Sundance Update: Friday, Feb. 1 | Buzz Blog

Sundance Update: Friday, Feb. 1

Honey Boy, Sweetheart, The Brink, One Child Nation and more.

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Noah Jupe in Honey Boy - SUNDANCE INSTITUTE
  • Sundance Institute
  • Noah Jupe in Honey Boy
Honey Boy (U.S. Dramatic) *
No point in mincing words: I found this enterprise distasteful—essentially a Daddie Dearest for the therapeutic society. Scripted by Shia LeBeouf, it tells two parallel stories involving Otis, a child-adult star very like LeBeouf. In the present tense, Lucas Hedges (back from the far superior Ben Is Back) plays Otis in rehab after multiple drinking-drug arrests, and mostly resisting therapists. In the past tense, he constantly flashes back to his time in a Los Angeles extended-stay motel with his abusive, alcoholic father. In these scenes, LeBeouf plays (essentially) his own father, which makes Honey Boy an exercise in score-settling, and made me feel like a dirty voyeur for watching. Every sequence in the flashback is some variation on “Otis tries to please daddy; daddy gets mad,” whether it's what he does on set, talking to mommy, interacting with other motel residents, or having a Big Brother program friend. The issue is not truth, exactly, but discretion and believability. If writing the script while in rehab—for whatever among what Hedges does in the opening montage is applicable—helped LeBeouf wrestle through problems he might have been having, great. That’s not a reason to make public his daddy issues about a specific man, subjecting the rest of us to them. (Victor Morton)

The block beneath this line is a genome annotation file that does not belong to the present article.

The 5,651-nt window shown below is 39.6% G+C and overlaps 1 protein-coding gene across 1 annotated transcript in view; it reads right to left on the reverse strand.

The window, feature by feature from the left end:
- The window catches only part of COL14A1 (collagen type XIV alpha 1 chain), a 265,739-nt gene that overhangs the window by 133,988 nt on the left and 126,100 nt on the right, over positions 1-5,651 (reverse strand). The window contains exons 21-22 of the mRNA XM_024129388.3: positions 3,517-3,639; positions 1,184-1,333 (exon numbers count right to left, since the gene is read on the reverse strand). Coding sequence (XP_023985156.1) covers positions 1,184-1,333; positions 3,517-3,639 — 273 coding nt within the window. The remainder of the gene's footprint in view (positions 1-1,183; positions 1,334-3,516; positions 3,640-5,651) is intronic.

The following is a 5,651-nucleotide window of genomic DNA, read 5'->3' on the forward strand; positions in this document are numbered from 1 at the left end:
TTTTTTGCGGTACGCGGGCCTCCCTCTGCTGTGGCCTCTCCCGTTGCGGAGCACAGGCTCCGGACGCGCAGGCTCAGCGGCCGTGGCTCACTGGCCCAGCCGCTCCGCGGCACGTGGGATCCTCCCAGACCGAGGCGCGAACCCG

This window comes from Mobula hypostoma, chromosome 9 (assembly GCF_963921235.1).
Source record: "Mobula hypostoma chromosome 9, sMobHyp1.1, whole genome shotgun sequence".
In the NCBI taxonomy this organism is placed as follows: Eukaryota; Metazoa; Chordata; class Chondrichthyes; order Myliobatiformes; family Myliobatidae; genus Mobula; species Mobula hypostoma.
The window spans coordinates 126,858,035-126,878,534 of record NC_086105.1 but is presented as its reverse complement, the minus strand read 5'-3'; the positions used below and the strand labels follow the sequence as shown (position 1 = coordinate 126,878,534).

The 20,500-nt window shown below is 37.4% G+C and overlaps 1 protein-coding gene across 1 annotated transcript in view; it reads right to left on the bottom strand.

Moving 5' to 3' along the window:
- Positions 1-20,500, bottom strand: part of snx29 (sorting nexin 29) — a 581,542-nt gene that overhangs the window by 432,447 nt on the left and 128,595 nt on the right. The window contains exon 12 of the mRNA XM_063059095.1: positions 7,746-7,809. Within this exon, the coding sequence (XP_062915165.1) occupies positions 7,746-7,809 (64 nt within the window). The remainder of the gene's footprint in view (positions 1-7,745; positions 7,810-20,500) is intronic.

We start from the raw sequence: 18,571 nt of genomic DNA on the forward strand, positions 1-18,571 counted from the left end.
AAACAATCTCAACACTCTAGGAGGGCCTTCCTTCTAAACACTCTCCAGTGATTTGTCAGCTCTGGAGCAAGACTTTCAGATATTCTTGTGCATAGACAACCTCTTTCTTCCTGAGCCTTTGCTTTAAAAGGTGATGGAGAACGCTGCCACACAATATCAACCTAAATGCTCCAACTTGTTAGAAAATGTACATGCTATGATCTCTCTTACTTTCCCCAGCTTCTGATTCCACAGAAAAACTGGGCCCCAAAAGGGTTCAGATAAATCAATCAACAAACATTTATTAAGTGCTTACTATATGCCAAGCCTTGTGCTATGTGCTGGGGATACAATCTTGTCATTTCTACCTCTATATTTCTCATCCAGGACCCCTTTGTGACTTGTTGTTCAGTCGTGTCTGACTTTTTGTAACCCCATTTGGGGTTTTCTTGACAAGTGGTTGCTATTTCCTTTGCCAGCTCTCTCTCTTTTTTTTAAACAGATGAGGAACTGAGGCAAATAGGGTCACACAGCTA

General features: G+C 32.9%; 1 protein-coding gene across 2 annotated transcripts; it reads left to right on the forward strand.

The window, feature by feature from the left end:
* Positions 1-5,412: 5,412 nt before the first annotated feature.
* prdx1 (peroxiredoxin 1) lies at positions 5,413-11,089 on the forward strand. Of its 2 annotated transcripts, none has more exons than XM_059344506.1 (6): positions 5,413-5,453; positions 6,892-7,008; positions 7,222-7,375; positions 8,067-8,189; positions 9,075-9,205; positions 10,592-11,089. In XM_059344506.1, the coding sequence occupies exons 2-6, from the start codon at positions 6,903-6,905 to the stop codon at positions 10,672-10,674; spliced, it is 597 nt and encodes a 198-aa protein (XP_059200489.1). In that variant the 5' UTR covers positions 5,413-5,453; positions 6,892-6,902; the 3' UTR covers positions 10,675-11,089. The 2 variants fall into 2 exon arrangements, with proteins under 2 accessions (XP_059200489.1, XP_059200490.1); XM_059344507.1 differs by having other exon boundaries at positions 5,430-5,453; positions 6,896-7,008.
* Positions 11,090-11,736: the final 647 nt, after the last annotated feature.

One Child Nation (U.S. Documentary) ****
A vital, organic synthesis of political expose, cultural inquiry, and personal journey, Nanfu Wang and Jialing Zhang’s devastating, multilayered look at China’s draconian one-child policy pieces together the methods and costs of the policy and associated human-rights abuses. Emerging from Wang’s reflections on her upbringing in the one-child era, the film is substantially a first-person account drawing on Wang’s memories, interviews with family members, former local officials, affected family members and others. There are also eye-opening images of the all-consuming propaganda campaign promoting total loyalty to the infallible party and its wise policy. The range of reactions is sobering, from a conflicted former village official emphasizing how hard it was to be an official in those days to a guilt-haunted midwife who works with infertile couples to try to atone for the forced sterilizations and abortions she performed. The pattern of abuses changes after 1992, with child traffickers scooping up abandoned babies and selling them to state-run orphanages to be fraudulently marketed to Western couples. In 85 minutes, not everything is covered, and while the film does highlight the strong cultural bias against girls—as well as belated official concern over an aging population without enough young people to care for them—the alarming preponderance of boys over girls is omitted. Still, in those 85 minutes there are no missteps or wasted moments. (Steven D. Greydanus)